Doctors using flashlights for surgery in Venezuela as blackout continues

Power outage in Venezuela strains crisis

Miami — The crisis in Venezuela is getting more desperate by the hour as a nationwide power failure stretched into a fifth day. Food and gasoline are running out as a political power struggle plays out.

Doctors have been reduced to performing emergency surgeries by flashlight ever since the power went out over much of Venezuela last Thursday. Opposition groups say an estimated 17 people have died from lack of medical care, like dialysis.

Doctor Luis Fernandez spoke with CBS News via skype from Caracas about one patient with a high-risk pregnancy. He said she lost the baby and is now in critical condition. With another explosion reported at a substation Monday, he worries about his other patients.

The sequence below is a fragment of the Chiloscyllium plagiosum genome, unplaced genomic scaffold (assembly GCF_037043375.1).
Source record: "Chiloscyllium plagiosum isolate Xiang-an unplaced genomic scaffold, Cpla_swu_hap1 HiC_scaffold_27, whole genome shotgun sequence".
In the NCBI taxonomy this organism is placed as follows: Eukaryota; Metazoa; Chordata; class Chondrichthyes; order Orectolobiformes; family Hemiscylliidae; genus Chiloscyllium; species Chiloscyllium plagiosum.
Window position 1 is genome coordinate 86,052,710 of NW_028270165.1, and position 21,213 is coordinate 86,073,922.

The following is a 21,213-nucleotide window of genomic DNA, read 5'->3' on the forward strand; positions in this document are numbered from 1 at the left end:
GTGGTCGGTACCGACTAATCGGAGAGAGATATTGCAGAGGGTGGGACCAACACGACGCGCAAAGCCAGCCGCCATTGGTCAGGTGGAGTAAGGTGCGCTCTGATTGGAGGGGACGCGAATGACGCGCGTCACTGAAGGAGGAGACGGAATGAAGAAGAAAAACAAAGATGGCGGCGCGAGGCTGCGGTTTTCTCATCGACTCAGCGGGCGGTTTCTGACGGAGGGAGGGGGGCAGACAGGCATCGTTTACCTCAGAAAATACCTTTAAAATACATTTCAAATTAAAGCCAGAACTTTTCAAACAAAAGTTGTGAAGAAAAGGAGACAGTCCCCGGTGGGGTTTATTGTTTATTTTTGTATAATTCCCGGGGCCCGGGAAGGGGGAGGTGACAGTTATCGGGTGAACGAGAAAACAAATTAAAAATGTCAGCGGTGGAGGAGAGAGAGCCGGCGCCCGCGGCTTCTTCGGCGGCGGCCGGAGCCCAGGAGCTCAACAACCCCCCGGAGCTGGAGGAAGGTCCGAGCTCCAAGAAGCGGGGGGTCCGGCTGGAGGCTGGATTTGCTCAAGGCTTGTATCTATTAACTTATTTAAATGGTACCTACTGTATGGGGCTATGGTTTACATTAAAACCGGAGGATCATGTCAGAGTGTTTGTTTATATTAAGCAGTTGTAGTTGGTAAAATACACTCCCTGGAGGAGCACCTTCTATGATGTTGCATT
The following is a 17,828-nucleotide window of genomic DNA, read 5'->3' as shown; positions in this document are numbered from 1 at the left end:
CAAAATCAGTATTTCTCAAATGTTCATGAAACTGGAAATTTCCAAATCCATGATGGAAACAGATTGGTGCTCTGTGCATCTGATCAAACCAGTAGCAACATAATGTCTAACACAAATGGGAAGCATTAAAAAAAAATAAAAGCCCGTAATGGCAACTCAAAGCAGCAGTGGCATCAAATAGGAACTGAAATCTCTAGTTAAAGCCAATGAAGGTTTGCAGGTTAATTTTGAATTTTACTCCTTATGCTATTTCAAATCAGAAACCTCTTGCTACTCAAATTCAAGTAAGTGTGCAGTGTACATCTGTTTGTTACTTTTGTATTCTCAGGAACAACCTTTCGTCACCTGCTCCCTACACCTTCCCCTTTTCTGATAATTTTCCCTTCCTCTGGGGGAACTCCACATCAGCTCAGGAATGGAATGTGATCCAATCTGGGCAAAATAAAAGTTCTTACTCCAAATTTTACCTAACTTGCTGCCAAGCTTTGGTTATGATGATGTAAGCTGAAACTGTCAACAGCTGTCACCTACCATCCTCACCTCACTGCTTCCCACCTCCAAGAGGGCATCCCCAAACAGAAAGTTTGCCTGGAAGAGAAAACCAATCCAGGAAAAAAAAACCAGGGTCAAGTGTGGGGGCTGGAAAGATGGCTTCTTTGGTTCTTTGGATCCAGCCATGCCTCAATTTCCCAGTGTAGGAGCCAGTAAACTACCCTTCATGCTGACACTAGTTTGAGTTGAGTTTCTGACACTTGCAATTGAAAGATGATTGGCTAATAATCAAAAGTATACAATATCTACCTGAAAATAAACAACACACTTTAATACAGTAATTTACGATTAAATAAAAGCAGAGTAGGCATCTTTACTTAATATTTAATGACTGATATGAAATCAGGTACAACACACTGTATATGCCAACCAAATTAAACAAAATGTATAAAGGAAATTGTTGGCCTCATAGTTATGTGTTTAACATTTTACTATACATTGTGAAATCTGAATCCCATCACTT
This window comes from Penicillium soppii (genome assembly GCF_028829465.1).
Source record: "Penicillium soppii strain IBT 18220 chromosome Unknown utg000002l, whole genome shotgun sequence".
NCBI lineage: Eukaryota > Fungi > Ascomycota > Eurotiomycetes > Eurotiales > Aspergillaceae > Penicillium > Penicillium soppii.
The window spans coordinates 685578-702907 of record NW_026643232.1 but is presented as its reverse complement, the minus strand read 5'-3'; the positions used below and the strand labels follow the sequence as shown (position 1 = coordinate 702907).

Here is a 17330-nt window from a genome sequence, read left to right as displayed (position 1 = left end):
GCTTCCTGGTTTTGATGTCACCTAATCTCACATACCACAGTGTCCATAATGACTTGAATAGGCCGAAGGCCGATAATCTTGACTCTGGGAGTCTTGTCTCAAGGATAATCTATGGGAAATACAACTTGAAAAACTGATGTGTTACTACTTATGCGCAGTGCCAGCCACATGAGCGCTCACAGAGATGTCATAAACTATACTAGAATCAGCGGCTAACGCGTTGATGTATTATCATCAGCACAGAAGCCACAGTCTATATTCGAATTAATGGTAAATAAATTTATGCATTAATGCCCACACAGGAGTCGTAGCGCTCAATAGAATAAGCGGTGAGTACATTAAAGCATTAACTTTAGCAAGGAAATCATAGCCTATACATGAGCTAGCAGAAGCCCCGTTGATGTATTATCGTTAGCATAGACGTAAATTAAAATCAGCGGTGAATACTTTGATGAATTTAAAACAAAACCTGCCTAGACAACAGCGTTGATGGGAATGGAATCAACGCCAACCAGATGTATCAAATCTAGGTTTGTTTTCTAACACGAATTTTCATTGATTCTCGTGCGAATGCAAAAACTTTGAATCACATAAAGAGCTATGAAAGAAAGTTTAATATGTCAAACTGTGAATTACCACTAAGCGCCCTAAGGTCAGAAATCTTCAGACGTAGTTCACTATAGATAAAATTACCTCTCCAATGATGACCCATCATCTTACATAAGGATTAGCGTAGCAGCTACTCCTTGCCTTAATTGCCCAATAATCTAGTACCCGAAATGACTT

Embattled President Nicolas Maduro said the outage was the result of a cyberattack by the U.S., but provided no evidence. Opposition leader Juan Guaido alleged corruption and mismanagement by Maduro's regime.

What's clear here is the misery. Residents said pumps stopped working, forcing them to search for water.

The Caracas airport is barely functioning. With no quick fix on the horizon, a country already dealing with crisis is uncertain how much longer it will remain in the dark.